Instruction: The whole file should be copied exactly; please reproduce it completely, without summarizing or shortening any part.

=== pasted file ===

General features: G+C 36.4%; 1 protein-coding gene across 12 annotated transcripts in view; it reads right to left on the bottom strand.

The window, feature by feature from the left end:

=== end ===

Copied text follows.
General features: G+C 36.4%; 1 protein-coding gene across 12 annotated transcripts in view; it reads right to left on the bottom strand.

The window, feature by feature from the left end: